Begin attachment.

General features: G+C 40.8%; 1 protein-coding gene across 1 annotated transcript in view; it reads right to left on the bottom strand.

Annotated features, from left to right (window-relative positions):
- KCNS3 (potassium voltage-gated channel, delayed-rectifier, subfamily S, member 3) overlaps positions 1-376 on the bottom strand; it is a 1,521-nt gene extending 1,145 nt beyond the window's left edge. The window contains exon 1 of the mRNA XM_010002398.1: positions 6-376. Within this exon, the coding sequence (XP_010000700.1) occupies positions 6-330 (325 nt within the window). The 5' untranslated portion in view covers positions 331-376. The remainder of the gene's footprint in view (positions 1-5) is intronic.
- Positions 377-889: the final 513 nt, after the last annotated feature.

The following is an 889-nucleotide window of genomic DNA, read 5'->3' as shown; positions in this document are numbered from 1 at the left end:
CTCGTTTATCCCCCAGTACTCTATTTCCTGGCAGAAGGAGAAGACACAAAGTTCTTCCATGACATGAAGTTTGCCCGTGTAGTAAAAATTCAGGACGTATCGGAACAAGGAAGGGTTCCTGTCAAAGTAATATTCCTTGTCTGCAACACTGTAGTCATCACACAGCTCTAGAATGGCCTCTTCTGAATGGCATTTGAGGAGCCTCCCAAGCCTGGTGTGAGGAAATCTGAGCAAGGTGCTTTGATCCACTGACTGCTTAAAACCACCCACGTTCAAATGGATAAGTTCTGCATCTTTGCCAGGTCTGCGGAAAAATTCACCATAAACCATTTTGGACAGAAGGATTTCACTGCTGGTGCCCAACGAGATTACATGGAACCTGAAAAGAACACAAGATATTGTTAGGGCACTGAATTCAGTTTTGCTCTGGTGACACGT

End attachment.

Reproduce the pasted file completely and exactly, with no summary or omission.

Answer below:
General features: G+C 40.8%; 1 protein-coding gene across 1 annotated transcript in view; it reads right to left on the bottom strand.

Annotated features, from left to right (window-relative positions):
- KCNS3 (potassium voltage-gated channel, delayed-rectifier, subfamily S, member 3) overlaps positions 1-376 on the bottom strand; it is a 1,521-nt gene extending 1,145 nt beyond the window's left edge. The window contains exon 1 of the mRNA XM_010002398.1: positions 6-376. Within this exon, the coding sequence (XP_010000700.1) occupies positions 6-330 (325 nt within the window). The 5' untranslated portion in view covers positions 331-376. The remainder of the gene's footprint in view (positions 1-5) is intronic.
- Positions 377-889: the final 513 nt, after the last annotated feature.

The following is an 889-nucleotide window of genomic DNA, read 5'->3' as shown; positions in this document are numbered from 1 at the left end:
CTCGTTTATCCCCCAGTACTCTATTTCCTGGCAGAAGGAGAAGACACAAAGTTCTTCCATGACATGAAGTTTGCCCGTGTAGTAAAAATTCAGGACGTATCGGAACAAGGAAGGGTTCCTGTCAAAGTAATATTCCTTGTCTGCAACACTGTAGTCATCACACAGCTCTAGAATGGCCTCTTCTGAATGGCATTTGAGGAGCCTCCCAAGCCTGGTGTGAGGAAATCTGAGCAAGGTGCTTTGATCCACTGACTGCTTAAAACCACCCACGTTCAAATGGATAAGTTCTGCATCTTTGCCAGGTCTGCGGAAAAATTCACCATAAACCATTTTGGACAGAAGGATTTCACTGCTGGTGCCCAACGAGATTACATGGAACCTGAAAAGAACACAAGATATTGTTAGGGCACTGAATTCAGTTTTGCTCTGGTGACACGT